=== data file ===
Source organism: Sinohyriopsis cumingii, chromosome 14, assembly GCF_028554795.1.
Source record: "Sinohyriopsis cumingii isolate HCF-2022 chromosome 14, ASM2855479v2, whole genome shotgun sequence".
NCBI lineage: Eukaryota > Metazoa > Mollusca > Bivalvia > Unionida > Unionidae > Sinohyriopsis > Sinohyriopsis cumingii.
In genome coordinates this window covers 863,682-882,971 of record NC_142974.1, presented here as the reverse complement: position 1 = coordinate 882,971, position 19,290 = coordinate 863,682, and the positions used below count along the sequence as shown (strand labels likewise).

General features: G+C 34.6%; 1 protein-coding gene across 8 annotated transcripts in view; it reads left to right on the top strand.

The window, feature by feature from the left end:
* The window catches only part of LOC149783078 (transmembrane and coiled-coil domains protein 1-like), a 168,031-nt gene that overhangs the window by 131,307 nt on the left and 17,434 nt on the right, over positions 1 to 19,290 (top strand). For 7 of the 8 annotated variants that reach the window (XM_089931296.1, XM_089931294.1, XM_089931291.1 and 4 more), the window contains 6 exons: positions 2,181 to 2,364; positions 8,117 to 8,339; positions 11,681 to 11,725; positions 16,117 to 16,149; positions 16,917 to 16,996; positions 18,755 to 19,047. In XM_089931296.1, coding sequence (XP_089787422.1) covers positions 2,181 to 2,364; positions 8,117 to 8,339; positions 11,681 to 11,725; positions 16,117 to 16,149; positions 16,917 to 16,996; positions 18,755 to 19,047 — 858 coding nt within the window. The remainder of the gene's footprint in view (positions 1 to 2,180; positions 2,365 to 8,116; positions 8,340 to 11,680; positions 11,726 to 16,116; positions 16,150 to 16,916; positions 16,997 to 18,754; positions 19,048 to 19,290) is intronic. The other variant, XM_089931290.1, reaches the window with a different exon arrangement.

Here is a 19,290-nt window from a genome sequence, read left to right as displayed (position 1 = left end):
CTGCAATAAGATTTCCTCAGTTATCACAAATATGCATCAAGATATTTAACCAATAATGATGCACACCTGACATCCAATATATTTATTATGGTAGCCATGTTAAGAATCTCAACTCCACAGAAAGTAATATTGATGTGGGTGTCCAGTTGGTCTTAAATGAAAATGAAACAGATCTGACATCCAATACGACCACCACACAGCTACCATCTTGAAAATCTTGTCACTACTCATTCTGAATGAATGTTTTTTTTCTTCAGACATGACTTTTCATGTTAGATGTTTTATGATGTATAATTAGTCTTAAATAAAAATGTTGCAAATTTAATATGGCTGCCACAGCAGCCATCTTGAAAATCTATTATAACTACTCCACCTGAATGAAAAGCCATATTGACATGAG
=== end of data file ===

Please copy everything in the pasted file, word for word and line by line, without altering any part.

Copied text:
Source organism: Sinohyriopsis cumingii, chromosome 14, assembly GCF_028554795.1.
Source record: "Sinohyriopsis cumingii isolate HCF-2022 chromosome 14, ASM2855479v2, whole genome shotgun sequence".
NCBI lineage: Eukaryota > Metazoa > Mollusca > Bivalvia > Unionida > Unionidae > Sinohyriopsis > Sinohyriopsis cumingii.
In genome coordinates this window covers 863,682-882,971 of record NC_142974.1, presented here as the reverse complement: position 1 = coordinate 882,971, position 19,290 = coordinate 863,682, and the positions used below count along the sequence as shown (strand labels likewise).

General features: G+C 34.6%; 1 protein-coding gene across 8 annotated transcripts in view; it reads left to right on the top strand.

The window, feature by feature from the left end:
* The window catches only part of LOC149783078 (transmembrane and coiled-coil domains protein 1-like), a 168,031-nt gene that overhangs the window by 131,307 nt on the left and 17,434 nt on the right, over positions 1 to 19,290 (top strand). For 7 of the 8 annotated variants that reach the window (XM_089931296.1, XM_089931294.1, XM_089931291.1 and 4 more), the window contains 6 exons: positions 2,181 to 2,364; positions 8,117 to 8,339; positions 11,681 to 11,725; positions 16,117 to 16,149; positions 16,917 to 16,996; positions 18,755 to 19,047. In XM_089931296.1, coding sequence (XP_089787422.1) covers positions 2,181 to 2,364; positions 8,117 to 8,339; positions 11,681 to 11,725; positions 16,117 to 16,149; positions 16,917 to 16,996; positions 18,755 to 19,047 — 858 coding nt within the window. The remainder of the gene's footprint in view (positions 1 to 2,180; positions 2,365 to 8,116; positions 8,340 to 11,680; positions 11,726 to 16,116; positions 16,150 to 16,916; positions 16,997 to 18,754; positions 19,048 to 19,290) is intronic. The other variant, XM_089931290.1, reaches the window with a different exon arrangement.

Here is a 19,290-nt window from a genome sequence, read left to right as displayed (position 1 = left end):
CTGCAATAAGATTTCCTCAGTTATCACAAATATGCATCAAGATATTTAACCAATAATGATGCACACCTGACATCCAATATATTTATTATGGTAGCCATGTTAAGAATCTCAACTCCACAGAAAGTAATATTGATGTGGGTGTCCAGTTGGTCTTAAATGAAAATGAAACAGATCTGACATCCAATACGACCACCACACAGCTACCATCTTGAAAATCTTGTCACTACTCATTCTGAATGAATGTTTTTTTTCTTCAGACATGACTTTTCATGTTAGATGTTTTATGATGTATAATTAGTCTTAAATAAAAATGTTGCAAATTTAATATGGCTGCCACAGCAGCCATCTTGAAAATCTATTATAACTACTCCACCTGAATGAAAAGCCATATTGACATGAG